A few days into their new life as an independent country, South Sudan has a long and steep road ahead of them. As Africa and the world welcome its newest child, little indicates that once the cameras and western media and dignitaries have left, the baby of the family will be bestowed with the same attention most lastborns are habitually showered with.
Sudan was for many years plagued with conflict, rooted in ethnic and natural resources. Estimated figures show that between 1.5 -2.5 million people have perished in the war. While the mass killings have been going on, the international community once again, despite vowing to eradicate genocide and do better than they did in Rwanda in 1994, abdicated its responsibilities and looked the other way while mothers and children were being slaughtered.
When I was a child, genocide, similar to the one the people of South Sudan have experienced in the last past decades, broke out in my home country, Rwanda. It may not have lasted as long or claimed as many lives as the Sudan conflict, but nevertheless I know the confusion and anguish. This week marks my 17th year as a refugee. I can relate to the sense of losing everything and no longer have a place to call home, a sense of feeling neglected and unwanted.
As a sense of euphoria washes over South Sudan I urge the world to not expect too much far too soon, or else we risk pushing the newly independent nation to collapse under the massive pressure. Things will take time; let's not forget that this day comes six years after the peace deal was struck between the north and the Sudan People's Liberation Army (SPLA).
South Sudan's first steps as an independent nation are, just like any other toddler's, bound to be wobbly and unstable. There will be some tumbling, but hopefully the resilience that has gotten them to this day will sustain and lift them back up.
The world will without a doubt keep its eyes on South Sudan, but for how long and what will happen once we shift our attention to another country? South Sudan is still very undeveloped despite its wealth in oil, and many people still live in dire poverty.
Colossal infrastructure developments are needed. Roads, hospitals, schools, all have to be built and developed if South Sudan is to move forward and stand on steady ground. And they will need our help. Not just in terms of the order of the day type of help in terms of aid, but also in terms of non-judgmental support and sustainability.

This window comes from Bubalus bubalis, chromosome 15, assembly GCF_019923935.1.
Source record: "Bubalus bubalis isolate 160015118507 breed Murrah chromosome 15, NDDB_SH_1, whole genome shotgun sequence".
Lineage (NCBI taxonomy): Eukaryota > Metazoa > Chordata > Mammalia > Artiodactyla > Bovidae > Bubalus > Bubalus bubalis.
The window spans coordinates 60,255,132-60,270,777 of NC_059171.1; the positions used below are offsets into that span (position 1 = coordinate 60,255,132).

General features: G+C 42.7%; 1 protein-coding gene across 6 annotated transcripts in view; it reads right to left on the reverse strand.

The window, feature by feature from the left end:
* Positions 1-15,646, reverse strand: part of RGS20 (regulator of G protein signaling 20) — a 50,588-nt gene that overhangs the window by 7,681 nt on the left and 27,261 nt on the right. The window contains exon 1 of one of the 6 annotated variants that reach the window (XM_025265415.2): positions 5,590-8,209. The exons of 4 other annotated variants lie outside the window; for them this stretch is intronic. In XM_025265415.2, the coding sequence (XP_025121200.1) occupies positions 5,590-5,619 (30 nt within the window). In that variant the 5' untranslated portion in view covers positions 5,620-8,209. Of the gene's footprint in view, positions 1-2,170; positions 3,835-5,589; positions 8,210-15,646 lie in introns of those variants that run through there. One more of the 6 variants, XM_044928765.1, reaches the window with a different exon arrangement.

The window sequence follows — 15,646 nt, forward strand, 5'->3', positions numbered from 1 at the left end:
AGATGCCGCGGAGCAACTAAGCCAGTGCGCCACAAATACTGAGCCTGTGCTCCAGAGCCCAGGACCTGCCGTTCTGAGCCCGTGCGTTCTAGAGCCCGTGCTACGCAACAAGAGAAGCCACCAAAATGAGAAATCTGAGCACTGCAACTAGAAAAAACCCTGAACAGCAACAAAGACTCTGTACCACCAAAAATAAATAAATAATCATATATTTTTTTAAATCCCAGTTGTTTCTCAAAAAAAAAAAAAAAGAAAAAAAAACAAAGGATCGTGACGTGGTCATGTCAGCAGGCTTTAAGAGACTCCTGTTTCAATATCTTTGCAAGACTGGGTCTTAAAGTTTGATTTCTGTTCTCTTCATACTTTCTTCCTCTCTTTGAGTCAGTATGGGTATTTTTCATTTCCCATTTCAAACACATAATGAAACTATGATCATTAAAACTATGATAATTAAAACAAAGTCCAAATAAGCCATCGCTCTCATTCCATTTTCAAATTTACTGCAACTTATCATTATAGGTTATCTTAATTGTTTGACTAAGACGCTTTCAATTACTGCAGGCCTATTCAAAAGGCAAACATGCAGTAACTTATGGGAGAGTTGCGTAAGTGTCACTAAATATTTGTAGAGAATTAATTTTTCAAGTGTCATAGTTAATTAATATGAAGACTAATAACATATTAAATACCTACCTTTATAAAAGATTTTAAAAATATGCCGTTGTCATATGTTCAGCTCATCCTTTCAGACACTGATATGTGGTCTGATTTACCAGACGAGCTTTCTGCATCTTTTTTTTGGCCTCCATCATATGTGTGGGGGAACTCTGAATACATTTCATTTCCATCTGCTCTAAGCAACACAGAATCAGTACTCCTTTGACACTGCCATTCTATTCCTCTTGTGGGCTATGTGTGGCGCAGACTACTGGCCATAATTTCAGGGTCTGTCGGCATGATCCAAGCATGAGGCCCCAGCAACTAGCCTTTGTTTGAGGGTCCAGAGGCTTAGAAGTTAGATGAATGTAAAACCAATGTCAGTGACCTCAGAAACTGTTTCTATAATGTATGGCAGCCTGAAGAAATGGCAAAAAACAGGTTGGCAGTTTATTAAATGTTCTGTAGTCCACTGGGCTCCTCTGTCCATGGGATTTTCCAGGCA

In a recent interview with the BBC, former child soldier and now world-renowned hip-hop artist Emmanuel Jal expressed his excitement and said he is "looking forward to finally becoming a citizen and no longer be a refugee."
This is a sentiment that rings true to all South Sudanese across the world. They are joining hands in helping to build a nation that not so long ago was just a fantasy for many of them.
In the interview, Jal was quick to remind us that despite its newly gained sovereignty, many people in the South of Sudan, in places like Darfur, Kordufan, and in the Nuba Mountains, are still suffering.
Back in 2005 I had a chance to speak to the world and its leaders as a youth representative to the UN. While representing my adopted country, Norway, I was able to share my own experience as a young refugee fleeing from my war-ravaged home country, Rwanda. At the famous General Assembly stand, I spoke about conditions young refugees and child soldiers are subjected to live in and pleaded with member states to work hard to find effectual solutions to bring an end to the causes to the brutal situations many children have to endure and how we can efficiently meet these children's needs.
In more ways than necessary to count, both Jal and I were lucky to get a much better break than most in similar situations. He has since then used his stardom to raise and bring attention to a region that often seems to take a second seat in world news coverage.
"The road ahead will be long. Our climb will be steep. We may not get there in one year... and there will be setbacks and false starts." These were the words of the then President-elect of the United States of America, Barack Obama as he addressed the country.
Truer words have rarely been spoken as we watch South Sudan venture out into the world to stand on its own feet. But there is hope for South Sudanese, as Jal told the BBC "I am now going to be a citizen and have a country I can identify myself with."
South Sudan has come far and has seen a lot. But let's not forget the road and the work that lay ahead. Therein lies the true sign of strength.